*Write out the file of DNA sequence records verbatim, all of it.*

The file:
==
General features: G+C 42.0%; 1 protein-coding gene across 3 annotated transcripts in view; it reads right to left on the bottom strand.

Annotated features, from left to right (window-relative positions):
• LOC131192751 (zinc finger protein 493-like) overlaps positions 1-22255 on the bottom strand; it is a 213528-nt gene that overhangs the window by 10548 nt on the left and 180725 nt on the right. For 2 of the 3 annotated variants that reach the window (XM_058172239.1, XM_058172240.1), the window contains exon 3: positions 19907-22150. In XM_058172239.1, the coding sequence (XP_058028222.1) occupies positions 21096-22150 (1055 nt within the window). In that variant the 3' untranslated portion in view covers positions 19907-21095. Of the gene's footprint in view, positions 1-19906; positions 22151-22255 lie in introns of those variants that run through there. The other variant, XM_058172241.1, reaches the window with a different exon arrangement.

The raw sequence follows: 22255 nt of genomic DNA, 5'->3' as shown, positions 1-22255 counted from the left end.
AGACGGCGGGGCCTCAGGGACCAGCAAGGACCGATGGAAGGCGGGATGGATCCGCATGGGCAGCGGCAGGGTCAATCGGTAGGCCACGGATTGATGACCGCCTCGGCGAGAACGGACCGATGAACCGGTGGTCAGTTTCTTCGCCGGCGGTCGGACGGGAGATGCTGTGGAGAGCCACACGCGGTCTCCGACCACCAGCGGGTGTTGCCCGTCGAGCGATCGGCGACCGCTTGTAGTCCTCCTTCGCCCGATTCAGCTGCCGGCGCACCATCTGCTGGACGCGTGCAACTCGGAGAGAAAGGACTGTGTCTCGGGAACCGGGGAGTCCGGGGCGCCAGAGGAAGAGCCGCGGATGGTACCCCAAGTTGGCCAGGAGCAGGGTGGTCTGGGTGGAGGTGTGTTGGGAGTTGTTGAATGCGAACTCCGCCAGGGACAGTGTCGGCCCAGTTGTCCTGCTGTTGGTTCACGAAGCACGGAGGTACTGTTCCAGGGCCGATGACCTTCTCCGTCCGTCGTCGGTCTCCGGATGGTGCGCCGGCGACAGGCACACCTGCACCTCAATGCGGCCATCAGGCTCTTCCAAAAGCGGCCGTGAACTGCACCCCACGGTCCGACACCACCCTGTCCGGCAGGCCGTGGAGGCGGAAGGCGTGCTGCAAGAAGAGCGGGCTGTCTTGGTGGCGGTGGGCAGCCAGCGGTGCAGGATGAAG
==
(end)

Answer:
General features: G+C 42.0%; 1 protein-coding gene across 3 annotated transcripts in view; it reads right to left on the bottom strand.

Annotated features, from left to right (window-relative positions):
• LOC131192751 (zinc finger protein 493-like) overlaps positions 1-22255 on the bottom strand; it is a 213528-nt gene that overhangs the window by 10548 nt on the left and 180725 nt on the right. For 2 of the 3 annotated variants that reach the window (XM_058172239.1, XM_058172240.1), the window contains exon 3: positions 19907-22150. In XM_058172239.1, the coding sequence (XP_058028222.1) occupies positions 21096-22150 (1055 nt within the window). In that variant the 3' untranslated portion in view covers positions 19907-21095. Of the gene's footprint in view, positions 1-19906; positions 22151-22255 lie in introns of those variants that run through there. The other variant, XM_058172241.1, reaches the window with a different exon arrangement.

The raw sequence follows: 22255 nt of genomic DNA, 5'->3' as shown, positions 1-22255 counted from the left end.
AGACGGCGGGGCCTCAGGGACCAGCAAGGACCGATGGAAGGCGGGATGGATCCGCATGGGCAGCGGCAGGGTCAATCGGTAGGCCACGGATTGATGACCGCCTCGGCGAGAACGGACCGATGAACCGGTGGTCAGTTTCTTCGCCGGCGGTCGGACGGGAGATGCTGTGGAGAGCCACACGCGGTCTCCGACCACCAGCGGGTGTTGCCCGTCGAGCGATCGGCGACCGCTTGTAGTCCTCCTTCGCCCGATTCAGCTGCCGGCGCACCATCTGCTGGACGCGTGCAACTCGGAGAGAAAGGACTGTGTCTCGGGAACCGGGGAGTCCGGGGCGCCAGAGGAAGAGCCGCGGATGGTACCCCAAGTTGGCCAGGAGCAGGGTGGTCTGGGTGGAGGTGTGTTGGGAGTTGTTGAATGCGAACTCCGCCAGGGACAGTGTCGGCCCAGTTGTCCTGCTGTTGGTTCACGAAGCACGGAGGTACTGTTCCAGGGCCGATGACCTTCTCCGTCCGTCGTCGGTCTCCGGATGGTGCGCCGGCGACAGGCACACCTGCACCTCAATGCGGCCATCAGGCTCTTCCAAAAGCGGCCGTGAACTGCACCCCACGGTCCGACACCACCCTGTCCGGCAGGCCGTGGAGGCGGAAGGCGTGCTGCAAGAAGAGCGGGCTGTCTTGGTGGCGGTGGGCAGCCAGCGGTGCAGGATGAAG